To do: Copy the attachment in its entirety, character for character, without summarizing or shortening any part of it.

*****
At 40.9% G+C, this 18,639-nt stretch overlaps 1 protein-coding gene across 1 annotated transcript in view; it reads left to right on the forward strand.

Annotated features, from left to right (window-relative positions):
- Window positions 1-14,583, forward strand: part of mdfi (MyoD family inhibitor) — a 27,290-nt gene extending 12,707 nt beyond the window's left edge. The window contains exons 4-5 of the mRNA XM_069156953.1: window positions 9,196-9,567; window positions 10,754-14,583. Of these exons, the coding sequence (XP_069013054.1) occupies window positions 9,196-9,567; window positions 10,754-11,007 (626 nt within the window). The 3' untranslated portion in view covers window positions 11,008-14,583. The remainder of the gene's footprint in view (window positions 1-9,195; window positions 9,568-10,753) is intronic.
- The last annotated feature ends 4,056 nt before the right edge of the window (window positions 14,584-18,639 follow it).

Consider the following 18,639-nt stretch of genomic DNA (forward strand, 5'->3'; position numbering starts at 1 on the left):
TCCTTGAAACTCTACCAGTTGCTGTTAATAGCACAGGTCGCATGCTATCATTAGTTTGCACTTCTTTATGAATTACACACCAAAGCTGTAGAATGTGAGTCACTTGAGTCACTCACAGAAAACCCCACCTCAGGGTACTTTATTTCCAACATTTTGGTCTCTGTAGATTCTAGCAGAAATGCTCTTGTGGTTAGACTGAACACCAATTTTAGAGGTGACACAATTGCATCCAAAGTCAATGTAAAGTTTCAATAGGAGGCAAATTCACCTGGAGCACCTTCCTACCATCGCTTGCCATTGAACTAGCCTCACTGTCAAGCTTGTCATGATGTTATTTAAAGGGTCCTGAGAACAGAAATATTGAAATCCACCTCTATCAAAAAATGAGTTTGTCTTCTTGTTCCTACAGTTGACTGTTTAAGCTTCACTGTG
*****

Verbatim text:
At 40.9% G+C, this 18,639-nt stretch overlaps 1 protein-coding gene across 1 annotated transcript in view; it reads left to right on the forward strand.

Annotated features, from left to right (window-relative positions):
- Window positions 1-14,583, forward strand: part of mdfi (MyoD family inhibitor) — a 27,290-nt gene extending 12,707 nt beyond the window's left edge. The window contains exons 4-5 of the mRNA XM_069156953.1: window positions 9,196-9,567; window positions 10,754-14,583. Of these exons, the coding sequence (XP_069013054.1) occupies window positions 9,196-9,567; window positions 10,754-11,007 (626 nt within the window). The 3' untranslated portion in view covers window positions 11,008-14,583. The remainder of the gene's footprint in view (window positions 1-9,195; window positions 9,568-10,753) is intronic.
- The last annotated feature ends 4,056 nt before the right edge of the window (window positions 14,584-18,639 follow it).

Consider the following 18,639-nt stretch of genomic DNA (forward strand, 5'->3'; position numbering starts at 1 on the left):
TCCTTGAAACTCTACCAGTTGCTGTTAATAGCACAGGTCGCATGCTATCATTAGTTTGCACTTCTTTATGAATTACACACCAAAGCTGTAGAATGTGAGTCACTTGAGTCACTCACAGAAAACCCCACCTCAGGGTACTTTATTTCCAACATTTTGGTCTCTGTAGATTCTAGCAGAAATGCTCTTGTGGTTAGACTGAACACCAATTTTAGAGGTGACACAATTGCATCCAAAGTCAATGTAAAGTTTCAATAGGAGGCAAATTCACCTGGAGCACCTTCCTACCATCGCTTGCCATTGAACTAGCCTCACTGTCAAGCTTGTCATGATGTTATTTAAAGGGTCCTGAGAACAGAAATATTGAAATCCACCTCTATCAAAAAATGAGTTTGTCTTCTTGTTCCTACAGTTGACTGTTTAAGCTTCACTGTG